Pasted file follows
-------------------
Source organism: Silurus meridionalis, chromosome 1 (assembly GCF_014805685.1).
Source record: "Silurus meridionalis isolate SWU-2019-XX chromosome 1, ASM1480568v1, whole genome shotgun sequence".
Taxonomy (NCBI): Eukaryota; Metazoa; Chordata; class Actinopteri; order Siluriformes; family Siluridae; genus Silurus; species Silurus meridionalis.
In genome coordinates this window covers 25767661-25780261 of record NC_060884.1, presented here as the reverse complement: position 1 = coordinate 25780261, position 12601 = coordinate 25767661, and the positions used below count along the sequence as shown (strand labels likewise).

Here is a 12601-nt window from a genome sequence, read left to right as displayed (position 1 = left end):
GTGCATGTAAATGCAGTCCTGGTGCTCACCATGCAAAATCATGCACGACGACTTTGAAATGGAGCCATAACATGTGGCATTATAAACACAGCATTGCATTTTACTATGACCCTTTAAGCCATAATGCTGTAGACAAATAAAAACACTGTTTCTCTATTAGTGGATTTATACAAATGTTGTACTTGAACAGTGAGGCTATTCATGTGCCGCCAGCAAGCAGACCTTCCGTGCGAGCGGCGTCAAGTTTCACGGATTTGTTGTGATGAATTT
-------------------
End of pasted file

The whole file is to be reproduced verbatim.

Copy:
Source organism: Silurus meridionalis, chromosome 1 (assembly GCF_014805685.1).
Source record: "Silurus meridionalis isolate SWU-2019-XX chromosome 1, ASM1480568v1, whole genome shotgun sequence".
Taxonomy (NCBI): Eukaryota; Metazoa; Chordata; class Actinopteri; order Siluriformes; family Siluridae; genus Silurus; species Silurus meridionalis.
In genome coordinates this window covers 25767661-25780261 of record NC_060884.1, presented here as the reverse complement: position 1 = coordinate 25780261, position 12601 = coordinate 25767661, and the positions used below count along the sequence as shown (strand labels likewise).

Here is a 12601-nt window from a genome sequence, read left to right as displayed (position 1 = left end):
GTGCATGTAAATGCAGTCCTGGTGCTCACCATGCAAAATCATGCACGACGACTTTGAAATGGAGCCATAACATGTGGCATTATAAACACAGCATTGCATTTTACTATGACCCTTTAAGCCATAATGCTGTAGACAAATAAAAACACTGTTTCTCTATTAGTGGATTTATACAAATGTTGTACTTGAACAGTGAGGCTATTCATGTGCCGCCAGCAAGCAGACCTTCCGTGCGAGCGGCGTCAAGTTTCACGGATTTGTTGTGATGAATTT